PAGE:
Reviews of "Man At The Piano"
"Brenner's music, full of soul and virtuosity, shines on this album. Rife with spontaneous energy, Man At the Piano's twelve tunes are engaging and entertaining...Brenner's versatile playing distinguishes him throughout; his mastery of a variety of blues and jazz styles is perhaps the most impressive aspect of his playing." -- Eric Robinson, BC Magazine, May 1997
"There are so many criteria for saying whether you like a certain musical act or piece of music. At this point in my life, I have heard so many artists try to dazzle me with one thing or another -- technical prowess, angst in their souls, an ironic worldview, sheer volume and obnoxiousness -- that it's a delight to find the likes of Craig Brenner. If you've heard him, you know what I mean -- a guy who's completely at peace with what he's chosen to do with his gifts. Brenner can clearly address, in conversation or in song, the great American piano traditions with authority. He's taken the New Orleans barrelhouse approach as his main ingredient, added dashes of boogie-woogie and New York-type stride piano, and seasoned the results with suggestions of Tin Pan Alley and raw Texas blues. When he serves this up on his platters, he does it in his characteristically unassuming manner." -- Barney Quick, Out & About, May 22, 1997
"All (the selections) are performed with a light, swinging touch that recalls the easygoing sophistication of a bygone era." -- Living Blues Magazine, Sept./Oct. 1997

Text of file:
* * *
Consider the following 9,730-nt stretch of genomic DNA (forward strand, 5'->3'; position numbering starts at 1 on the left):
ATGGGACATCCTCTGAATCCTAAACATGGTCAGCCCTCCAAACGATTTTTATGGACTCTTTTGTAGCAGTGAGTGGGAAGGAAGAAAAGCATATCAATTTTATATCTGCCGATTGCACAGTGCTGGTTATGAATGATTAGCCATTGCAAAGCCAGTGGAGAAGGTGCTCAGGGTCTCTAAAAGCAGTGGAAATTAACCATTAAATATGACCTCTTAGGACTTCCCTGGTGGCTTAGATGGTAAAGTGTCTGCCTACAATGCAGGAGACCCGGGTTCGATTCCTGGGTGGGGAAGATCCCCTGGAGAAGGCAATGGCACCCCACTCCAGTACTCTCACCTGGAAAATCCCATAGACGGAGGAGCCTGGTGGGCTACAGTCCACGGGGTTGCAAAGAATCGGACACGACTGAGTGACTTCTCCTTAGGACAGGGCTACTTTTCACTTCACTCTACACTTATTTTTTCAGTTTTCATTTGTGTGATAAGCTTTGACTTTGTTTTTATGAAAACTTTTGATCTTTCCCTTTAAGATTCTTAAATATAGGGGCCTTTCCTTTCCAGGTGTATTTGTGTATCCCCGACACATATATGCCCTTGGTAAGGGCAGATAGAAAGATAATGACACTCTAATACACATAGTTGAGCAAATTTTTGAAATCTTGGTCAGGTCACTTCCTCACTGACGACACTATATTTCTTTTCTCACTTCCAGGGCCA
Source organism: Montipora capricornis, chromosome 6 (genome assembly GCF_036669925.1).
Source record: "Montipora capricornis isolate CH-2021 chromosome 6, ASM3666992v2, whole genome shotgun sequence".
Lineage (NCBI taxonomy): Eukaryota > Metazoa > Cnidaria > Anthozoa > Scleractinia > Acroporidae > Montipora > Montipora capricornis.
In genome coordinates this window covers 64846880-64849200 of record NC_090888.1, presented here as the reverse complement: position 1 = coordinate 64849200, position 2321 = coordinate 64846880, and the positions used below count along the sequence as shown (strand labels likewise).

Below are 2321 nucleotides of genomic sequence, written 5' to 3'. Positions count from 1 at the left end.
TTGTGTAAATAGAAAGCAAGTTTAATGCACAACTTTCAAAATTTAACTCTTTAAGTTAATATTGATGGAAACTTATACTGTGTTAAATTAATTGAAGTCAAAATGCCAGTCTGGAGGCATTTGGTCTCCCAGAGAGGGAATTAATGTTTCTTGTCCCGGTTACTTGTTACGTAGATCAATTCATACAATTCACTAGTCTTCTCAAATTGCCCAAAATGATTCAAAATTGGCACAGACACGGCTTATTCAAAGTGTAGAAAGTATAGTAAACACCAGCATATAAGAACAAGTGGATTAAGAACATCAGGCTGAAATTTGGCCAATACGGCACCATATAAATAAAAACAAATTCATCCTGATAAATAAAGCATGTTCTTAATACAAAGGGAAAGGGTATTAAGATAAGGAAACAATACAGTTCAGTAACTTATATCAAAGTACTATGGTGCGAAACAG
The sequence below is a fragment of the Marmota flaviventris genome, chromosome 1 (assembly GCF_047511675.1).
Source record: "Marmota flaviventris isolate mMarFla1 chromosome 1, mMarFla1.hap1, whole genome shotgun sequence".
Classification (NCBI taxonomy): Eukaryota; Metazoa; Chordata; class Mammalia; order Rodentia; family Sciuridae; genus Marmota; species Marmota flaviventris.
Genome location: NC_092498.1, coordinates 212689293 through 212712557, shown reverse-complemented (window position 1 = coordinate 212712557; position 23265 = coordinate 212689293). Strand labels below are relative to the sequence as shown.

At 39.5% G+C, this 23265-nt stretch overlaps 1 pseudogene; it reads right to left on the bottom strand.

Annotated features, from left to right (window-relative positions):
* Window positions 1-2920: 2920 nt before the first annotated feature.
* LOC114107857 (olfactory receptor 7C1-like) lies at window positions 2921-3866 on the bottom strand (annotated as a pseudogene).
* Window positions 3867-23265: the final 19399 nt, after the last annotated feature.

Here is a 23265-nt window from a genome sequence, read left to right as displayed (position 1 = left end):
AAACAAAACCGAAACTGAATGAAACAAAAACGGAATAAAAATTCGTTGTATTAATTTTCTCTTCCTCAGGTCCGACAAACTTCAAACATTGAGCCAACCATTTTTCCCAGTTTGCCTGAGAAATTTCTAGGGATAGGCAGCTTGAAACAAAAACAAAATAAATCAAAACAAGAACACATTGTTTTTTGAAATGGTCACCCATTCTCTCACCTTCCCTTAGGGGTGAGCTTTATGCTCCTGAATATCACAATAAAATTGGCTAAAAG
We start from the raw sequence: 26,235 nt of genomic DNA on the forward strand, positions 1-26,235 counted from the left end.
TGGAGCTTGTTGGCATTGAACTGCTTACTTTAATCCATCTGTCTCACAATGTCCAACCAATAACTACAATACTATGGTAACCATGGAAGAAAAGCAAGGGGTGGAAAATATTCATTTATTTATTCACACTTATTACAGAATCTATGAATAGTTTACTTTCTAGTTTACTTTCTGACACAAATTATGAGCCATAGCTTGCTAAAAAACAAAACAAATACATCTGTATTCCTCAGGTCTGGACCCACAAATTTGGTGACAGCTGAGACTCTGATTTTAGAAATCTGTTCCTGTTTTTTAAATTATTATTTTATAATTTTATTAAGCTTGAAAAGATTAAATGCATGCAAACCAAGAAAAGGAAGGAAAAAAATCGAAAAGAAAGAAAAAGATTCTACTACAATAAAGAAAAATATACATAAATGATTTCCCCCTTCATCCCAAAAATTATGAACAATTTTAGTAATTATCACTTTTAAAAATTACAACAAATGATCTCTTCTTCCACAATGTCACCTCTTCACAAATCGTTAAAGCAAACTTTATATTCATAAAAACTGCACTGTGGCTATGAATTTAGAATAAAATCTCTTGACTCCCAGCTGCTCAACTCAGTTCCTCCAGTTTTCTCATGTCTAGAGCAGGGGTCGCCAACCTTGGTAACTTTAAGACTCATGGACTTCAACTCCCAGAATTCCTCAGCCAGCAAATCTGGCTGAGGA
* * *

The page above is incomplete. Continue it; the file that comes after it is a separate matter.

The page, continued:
"Easygoing set of blues, jazz, and Professor Longhair standards, with a few originals, too. Mix of solo and accompanied piano makes for good listening all around." -- Blues Access, Fall '97
"We're treated to a mix of solo pieces and songs with backing by a band including Gordon Bonham on guitar, Jeff Chapin on drums and Steve Johnson on bass...Some time ago Craig Brenner played at the Piano Stage of the Blues Festival in Cincinnati, along with two European players - Philippe Lejeune and Jean-Pierre Bertrand. I wonder if some of our promotors will have the common sense to have a 'piano stage' at his festival, so that we can see and hear people like Craig Brenner here on stage. That's called wishful thinking, or even better, utopia." -- Marc Nolis, Hogtown Rhythm & Roots News Magazine, Belgium, Sept./Oct. 1997
"Ideal late night listening...a wonderful set of music that has that sense of blues and jazz cool one only finds in 50/60's records. A real gem." -- Al Handa, Delta Snake Blues News